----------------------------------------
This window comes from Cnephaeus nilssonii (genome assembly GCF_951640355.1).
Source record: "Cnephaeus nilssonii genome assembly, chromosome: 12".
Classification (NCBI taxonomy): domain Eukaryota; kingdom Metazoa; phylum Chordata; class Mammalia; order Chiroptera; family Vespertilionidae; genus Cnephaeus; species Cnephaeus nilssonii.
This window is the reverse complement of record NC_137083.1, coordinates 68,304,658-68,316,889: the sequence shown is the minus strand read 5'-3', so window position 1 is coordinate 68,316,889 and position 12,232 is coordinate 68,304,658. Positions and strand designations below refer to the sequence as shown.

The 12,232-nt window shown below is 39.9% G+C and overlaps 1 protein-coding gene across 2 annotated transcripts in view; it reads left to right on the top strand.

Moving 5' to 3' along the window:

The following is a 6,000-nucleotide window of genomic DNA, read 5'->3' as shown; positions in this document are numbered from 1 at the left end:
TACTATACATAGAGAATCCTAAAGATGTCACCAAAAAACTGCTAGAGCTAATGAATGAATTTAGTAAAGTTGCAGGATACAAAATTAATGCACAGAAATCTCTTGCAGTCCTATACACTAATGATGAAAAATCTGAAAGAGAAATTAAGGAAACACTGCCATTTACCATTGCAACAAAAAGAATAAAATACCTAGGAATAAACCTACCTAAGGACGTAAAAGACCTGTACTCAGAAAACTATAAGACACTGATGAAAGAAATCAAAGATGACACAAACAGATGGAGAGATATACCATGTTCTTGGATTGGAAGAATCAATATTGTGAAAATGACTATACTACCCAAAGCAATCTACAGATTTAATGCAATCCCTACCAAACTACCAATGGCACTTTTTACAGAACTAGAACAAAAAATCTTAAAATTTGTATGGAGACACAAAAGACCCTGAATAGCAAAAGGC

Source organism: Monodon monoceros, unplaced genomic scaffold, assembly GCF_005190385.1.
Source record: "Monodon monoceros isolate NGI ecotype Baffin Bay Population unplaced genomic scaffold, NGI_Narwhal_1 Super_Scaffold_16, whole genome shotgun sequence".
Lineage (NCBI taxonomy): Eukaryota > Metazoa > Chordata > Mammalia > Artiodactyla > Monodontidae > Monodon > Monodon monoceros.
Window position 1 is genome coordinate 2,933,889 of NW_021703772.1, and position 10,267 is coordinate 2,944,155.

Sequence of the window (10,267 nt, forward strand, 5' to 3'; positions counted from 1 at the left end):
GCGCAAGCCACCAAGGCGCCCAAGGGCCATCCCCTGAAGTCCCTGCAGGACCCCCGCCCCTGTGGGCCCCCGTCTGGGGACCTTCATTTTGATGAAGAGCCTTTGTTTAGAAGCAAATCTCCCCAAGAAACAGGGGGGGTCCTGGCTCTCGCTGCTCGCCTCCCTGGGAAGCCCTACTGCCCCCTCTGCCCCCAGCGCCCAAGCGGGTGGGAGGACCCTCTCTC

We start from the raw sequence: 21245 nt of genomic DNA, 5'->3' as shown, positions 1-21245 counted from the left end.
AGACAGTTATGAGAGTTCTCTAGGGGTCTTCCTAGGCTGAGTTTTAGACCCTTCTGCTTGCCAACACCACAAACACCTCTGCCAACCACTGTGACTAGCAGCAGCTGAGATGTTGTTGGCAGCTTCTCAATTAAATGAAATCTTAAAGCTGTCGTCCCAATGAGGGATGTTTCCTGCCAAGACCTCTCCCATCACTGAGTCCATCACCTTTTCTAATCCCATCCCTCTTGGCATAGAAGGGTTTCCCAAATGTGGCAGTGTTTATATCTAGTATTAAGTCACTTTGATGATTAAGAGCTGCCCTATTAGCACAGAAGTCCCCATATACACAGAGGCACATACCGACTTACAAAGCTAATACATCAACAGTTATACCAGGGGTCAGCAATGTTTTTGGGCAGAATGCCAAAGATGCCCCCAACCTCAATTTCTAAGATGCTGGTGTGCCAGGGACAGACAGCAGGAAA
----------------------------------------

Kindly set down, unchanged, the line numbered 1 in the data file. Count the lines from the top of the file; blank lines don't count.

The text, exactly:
This window comes from Cnephaeus nilssonii (genome assembly GCF_951640355.1).